Several months ago, as president of the Charleston Branch of the NAACP, I sent a letter to Gov. Jim Justice, Senate President Carmichael, R-Jackson, and Speaker of the House Roger Hanshaw, R-Clay. To date no response has been received. After weeks with no response, I hand delivered the letter to the statehouse, confirmed that the letter went from the Office of Constituent Services to the Governor’s Chief Legal Counsel, Brian Abraham. Still no response to the letter has been received.
In a subsequent letter, dated July 10, 12 organizations co-signed and submitted a letter to Gov. Justice, Senate President Carmichael and Speaker Hanshaw, in support of the requests outlined in my letter. The second letter did get a reply. The Herbert Henderson Office of Minority Affairs (HHOMA) responded on behalf of the governor’s office in a letter dated Aug. 7. Not only am I disappointed in not receiving a response to my letter, the letter of response from the HHOMA is beyond disappointing.
As an office that reports directly to the governor, with identified missions, goals and objectives for that office clearly defined, why is that office not a part of the governor’s State Coronavirus Task Force that three times a week conducts televised press briefings on the status of the state’s response to the pandemic?
It appears the African American Task Force mentioned in the response from the HHOMA was an afterthought and the alleged work of that group is not deemed worthy of inclusion as a part of reports given during the weekly coronavirus press briefings. How insulting and demeaning are the optics associated with that exclusion of a large segment of the state’s population, the minority and low-income communities. To me this reflects the indifference and lack of sensitivity shown by Gov. Justice and his administration toward the minority and low-income communities.
Consider my letter and the letter cosigned by the 12 organizations (WV Citizen Action Group; WV Citizens for Clean Elections; WV American Civil Liberties Union; Rise Up WV; National Association of Social Workers, WV; WV Council of Churches; Our Future WV; WV Rivers Coalition; Ohio Valley Environmental Coalition; West Virginians for Affordable Health Care; Planned Parenthood South Atlantic and Free). Look closely at what is requested on behalf of minority and low-income communities. For these requests to not even merit a meeting and serious consideration about what could possibly be done to address the needs identified is like a punch in the gut.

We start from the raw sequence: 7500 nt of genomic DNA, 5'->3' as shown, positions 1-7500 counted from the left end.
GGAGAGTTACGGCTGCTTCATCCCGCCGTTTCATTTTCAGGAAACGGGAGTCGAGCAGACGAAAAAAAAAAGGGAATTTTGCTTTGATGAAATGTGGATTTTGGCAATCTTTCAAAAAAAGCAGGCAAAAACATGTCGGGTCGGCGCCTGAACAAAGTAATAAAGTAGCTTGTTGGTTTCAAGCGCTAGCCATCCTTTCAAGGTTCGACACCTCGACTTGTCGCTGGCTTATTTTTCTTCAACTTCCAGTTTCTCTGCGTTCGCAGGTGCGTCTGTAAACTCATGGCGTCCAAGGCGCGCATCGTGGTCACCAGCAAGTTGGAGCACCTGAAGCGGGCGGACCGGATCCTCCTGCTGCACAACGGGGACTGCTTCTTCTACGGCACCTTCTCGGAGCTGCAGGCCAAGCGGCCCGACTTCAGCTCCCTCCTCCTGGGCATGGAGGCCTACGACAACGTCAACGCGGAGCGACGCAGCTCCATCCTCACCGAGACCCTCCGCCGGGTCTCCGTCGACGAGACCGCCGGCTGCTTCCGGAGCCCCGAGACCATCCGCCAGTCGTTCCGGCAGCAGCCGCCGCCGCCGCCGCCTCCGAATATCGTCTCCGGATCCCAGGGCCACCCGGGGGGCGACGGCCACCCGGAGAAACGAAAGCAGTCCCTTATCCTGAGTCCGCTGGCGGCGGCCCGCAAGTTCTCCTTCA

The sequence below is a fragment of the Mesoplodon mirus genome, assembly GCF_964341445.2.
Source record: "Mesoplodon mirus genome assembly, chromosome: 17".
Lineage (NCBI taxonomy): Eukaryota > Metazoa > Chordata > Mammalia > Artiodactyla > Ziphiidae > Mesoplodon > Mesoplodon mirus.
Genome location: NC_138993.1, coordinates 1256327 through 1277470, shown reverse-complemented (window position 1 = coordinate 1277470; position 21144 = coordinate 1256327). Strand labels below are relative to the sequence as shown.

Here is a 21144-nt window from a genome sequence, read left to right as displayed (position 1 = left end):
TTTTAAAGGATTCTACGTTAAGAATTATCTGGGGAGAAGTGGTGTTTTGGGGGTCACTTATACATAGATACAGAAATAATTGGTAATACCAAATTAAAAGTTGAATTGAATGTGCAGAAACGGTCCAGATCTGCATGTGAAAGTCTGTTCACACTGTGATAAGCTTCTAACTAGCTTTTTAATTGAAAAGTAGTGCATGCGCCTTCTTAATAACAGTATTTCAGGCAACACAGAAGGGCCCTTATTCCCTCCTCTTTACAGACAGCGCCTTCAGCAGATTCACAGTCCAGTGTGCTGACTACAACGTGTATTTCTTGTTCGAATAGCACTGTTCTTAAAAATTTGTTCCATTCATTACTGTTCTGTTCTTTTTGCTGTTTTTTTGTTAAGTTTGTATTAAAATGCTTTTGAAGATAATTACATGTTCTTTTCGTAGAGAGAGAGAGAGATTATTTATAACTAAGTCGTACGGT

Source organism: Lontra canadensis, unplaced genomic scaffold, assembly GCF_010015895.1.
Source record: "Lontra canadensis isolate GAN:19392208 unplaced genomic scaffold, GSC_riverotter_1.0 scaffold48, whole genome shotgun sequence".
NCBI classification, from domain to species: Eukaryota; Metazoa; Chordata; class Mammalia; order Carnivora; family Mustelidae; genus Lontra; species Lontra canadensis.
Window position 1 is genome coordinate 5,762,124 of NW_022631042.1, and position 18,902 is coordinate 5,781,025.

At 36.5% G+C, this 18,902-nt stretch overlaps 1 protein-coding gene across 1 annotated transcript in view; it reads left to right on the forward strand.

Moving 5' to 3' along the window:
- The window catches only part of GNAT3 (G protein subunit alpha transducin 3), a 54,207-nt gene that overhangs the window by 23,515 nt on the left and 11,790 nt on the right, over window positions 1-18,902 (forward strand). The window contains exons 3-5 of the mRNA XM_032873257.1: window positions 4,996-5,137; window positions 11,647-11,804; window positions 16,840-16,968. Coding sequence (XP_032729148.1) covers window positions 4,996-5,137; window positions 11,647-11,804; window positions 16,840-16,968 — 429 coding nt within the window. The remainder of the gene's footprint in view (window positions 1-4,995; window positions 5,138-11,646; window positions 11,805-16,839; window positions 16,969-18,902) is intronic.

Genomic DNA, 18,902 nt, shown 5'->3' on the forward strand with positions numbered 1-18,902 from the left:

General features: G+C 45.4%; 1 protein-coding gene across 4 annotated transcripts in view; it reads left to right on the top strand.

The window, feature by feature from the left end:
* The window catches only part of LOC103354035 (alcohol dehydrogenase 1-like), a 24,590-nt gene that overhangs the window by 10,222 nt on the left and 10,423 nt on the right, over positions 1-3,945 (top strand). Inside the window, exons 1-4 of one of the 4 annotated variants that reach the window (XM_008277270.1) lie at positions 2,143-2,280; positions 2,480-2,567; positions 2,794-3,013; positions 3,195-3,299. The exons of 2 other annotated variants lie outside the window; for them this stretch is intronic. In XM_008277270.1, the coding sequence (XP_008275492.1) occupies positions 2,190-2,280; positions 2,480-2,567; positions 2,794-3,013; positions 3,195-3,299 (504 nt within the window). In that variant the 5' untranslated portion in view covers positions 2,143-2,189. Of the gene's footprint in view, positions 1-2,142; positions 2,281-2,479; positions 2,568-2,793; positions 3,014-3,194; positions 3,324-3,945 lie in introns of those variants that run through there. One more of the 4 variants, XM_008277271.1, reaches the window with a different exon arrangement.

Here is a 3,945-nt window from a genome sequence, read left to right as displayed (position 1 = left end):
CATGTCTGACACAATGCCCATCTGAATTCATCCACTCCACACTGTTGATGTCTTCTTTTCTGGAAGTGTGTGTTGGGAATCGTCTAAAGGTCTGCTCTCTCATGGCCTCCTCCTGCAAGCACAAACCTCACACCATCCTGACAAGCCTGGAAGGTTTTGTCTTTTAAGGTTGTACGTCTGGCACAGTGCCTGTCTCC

Shame on Governor Justice and his administration. I am confident when the Governor lays down at night he and Mrs. Justice, and their family, don’t go to sleep like many minority and low-income West Virginians, concerned about how will they pay the mortage this month; what bills they will forego in order to buy my medication; will they have enough money to buy food for their family?; will they be able to pay utilities this month?; will their car be repossessed?; and other serious concerns that impact the family unit.
Can you imagine the level of stress and negative health impact created for minority and low-income persons over these concerns? I don’t believe the chief executive of our state of West Virginia feels the pain of the minority and low-income citizens. If he does, he should hold a press briefing and speak directly to the minority and low-income communities about specific plans, services and programs to address poverty, health and other concerns.
There are 480-plus census tracts across West Virginia. Over 280 of these census tracts have poverty levels at 20% or higher. There are approximately 380,000 West Virginia citizens who live in poverty. With the knowledge of this data, we are unable to get Gov. Justice and this administration to the table for a serious discussion about ideas to address poverty and health disparities, let alone a plan of action. If Gov. Justice can propose using CARES Act funds for a COVID-19 highway, I refuse to believe it is not within his authority to consider our requests and show enough respect to fully vette the possibilities of doing what is requested.
The HHOMA mentioned a $25,000 grant to the Marshall University Minority Health Institute and several Bridge Grants awarded in Kanawha, Berkeley and Jefferson Counties. While appreciated, it doesn’t begin to adequately address the problems of poverty and detriments to health for the minority and low-income population. Health outcomes for many of our state’s citizens is dismal. The Robert Wood Johnson Foundation, in conjunction with the Centers for Disease Control (CDC) conducted a “Life Expectancy Study.” The study captured the top 50 cities/locations in the country with life expectancy below the national average. West Virginal had five locations on that list (Salem, Hinton, Logan, the West Side of Charleston and West Huntington).
In the latter part of November 2019, a small delegation from the State Conference of Branches NAACP requested and were given a meeting with Gov. Justice. One recommendation we made was funding for a “Summer Youth Work Experience and Academic Enrichment Program.” Gov. Justice and Bray Carey, his consultant, both expressed high interest in the proposal and committed to have members of our group come back within 10 days to discuss in greater detail how we envisioned the program working. We never received the invitation for a followup meeting.
Allow me to be clear: This is not a political ploy as we approach the general election. We need leadership from the executive branch of our state government to address poverty and the health disparities that exist. This is a matter of life and death that cannot be ignored. How does anyone in the role of the chief executive of a state, who cannot speak definitively to poverty and health disparities, deserve to be in their position?